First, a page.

Indian Spiced Milk Tea (Masala Chai)
Masala chai (“mixed-spice tea”) is a flavored tea beverage made by brewing black tea with a mixture of aromatic Indian spices and herbs. Masala chai is traditionally prepared with green cardamom pods, cinnamon sticks, ground cloves, ground ginger, and black peppercorn together with black tea leaves.
Street vendors sell this type of tea in clay pots, and some people think that the clay dust actually adds to the flavor of the chai. (Read more: Bubble Milk Tea? Not for Indians)
British Milk Tea
Tea was first introduced to Britain from China in the 1600s. Anna the Seventh Duchess of Bedford started the “tea time” tradition of having finger sandwiches, cakes, and tea in 1840.
Legend has it that why the English drink milk with their tea, is because the china cups tea was served in were so delicate they would crack from the heat of the tea, and the milk was added to cool the liquid and stop the cups from cracking.
This is why, even today, many English people add milk to their cups before adding the tea. (Read more: Milk: Before or After Your Tea? & Royal butler finally settles tea or milk first debate – and reveals Queen’s favourite blend)
Hong Kong Milk Tea
Known as “Lai Cha” to the locals, Hong Kong style milk tea is also called Stocking or Pantyhose tea due to the long silk sieves through which the tea is filtered multiple times to reduse the bitterness and strengthen the tea flavour. (Read more: How Hong Kong-style milk tea became part of local culture)
Originated from England’s colonial rule over Hong Kong, from 1841 to 1997. In Britain, hot tea is brewed with Ceylon tea leaves and served with sugar and regular milk. But the Hong Kong style milk tea uses a much stronger blend of tea mixed with full-cream condensed milk for extra smoothness and aroma. Every cafe and restaurant has their own secret recipe.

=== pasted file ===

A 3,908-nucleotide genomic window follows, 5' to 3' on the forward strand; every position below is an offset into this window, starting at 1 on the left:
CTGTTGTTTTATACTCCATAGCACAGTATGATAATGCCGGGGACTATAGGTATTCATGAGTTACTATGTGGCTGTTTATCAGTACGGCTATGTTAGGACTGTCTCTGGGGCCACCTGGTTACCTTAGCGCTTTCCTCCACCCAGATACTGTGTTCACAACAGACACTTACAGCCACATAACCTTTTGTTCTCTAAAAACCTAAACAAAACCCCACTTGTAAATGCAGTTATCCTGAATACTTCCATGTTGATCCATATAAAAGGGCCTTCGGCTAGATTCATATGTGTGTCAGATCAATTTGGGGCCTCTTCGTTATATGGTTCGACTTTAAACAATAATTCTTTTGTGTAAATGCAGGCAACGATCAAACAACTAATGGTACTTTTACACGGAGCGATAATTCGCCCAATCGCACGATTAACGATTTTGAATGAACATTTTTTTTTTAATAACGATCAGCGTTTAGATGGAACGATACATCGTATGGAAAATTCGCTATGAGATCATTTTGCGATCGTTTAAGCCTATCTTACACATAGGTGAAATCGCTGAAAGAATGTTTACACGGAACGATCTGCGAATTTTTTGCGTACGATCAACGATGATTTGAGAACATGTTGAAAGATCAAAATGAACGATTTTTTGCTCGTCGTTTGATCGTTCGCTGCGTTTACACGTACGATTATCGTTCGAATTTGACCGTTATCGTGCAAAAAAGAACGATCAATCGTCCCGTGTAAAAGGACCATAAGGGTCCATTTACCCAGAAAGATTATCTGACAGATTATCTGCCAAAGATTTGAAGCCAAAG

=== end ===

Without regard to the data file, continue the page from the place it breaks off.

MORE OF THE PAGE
The most common tea leaves are Ceylon and Pu Lei (Yunnan black tea). The flavor of Ceylon is bold and brisk and adds fragrance and a strong taste. The Pu Lei is dark, mellow and rich, perfectly balancing the Ceylon tea. Blending with the evaporated milk reduces the bitterness of the tea and mellows the taste.
Taiwanese Bubble mix with Hong Kong Milk Tea:
Bubble Brown Sugar Milk
In recent years, new variations of bubble tea have taken the world by storm. From creamy versions like coconut and taro to fruit ones like passion-fruit or peach. Brown sugar pearl milk is another popular treat in local Taiwan, a blend of fresh cold milk, brown sugar caramel and tapioca pearls, though there’s no actual tea. (Read more: 6 Things You Need To Know About The Brown Sugar Pearl Milk Trend)
You may think that “Bubble brown sugar milk” is a brand new creation by Tiger Sugar in late 2017. Date back to 1990s, Tapiocas has been put in milk as street vendors “Qing Wa Xia Dan”, which literally means “Frog Lay Eggs” in Taiwan’s night markets. The most famous one is “Chen San Ding” in Taipei is one of the brown sugar bubble tea pioneers, and “Jen Ju Dan” has helped spread the trend since 2010. (Read more: Taiwan bubble tea shop rumored to be closed after 15 years)
Qing Wa Xia Dan:
Jen Ju Dan: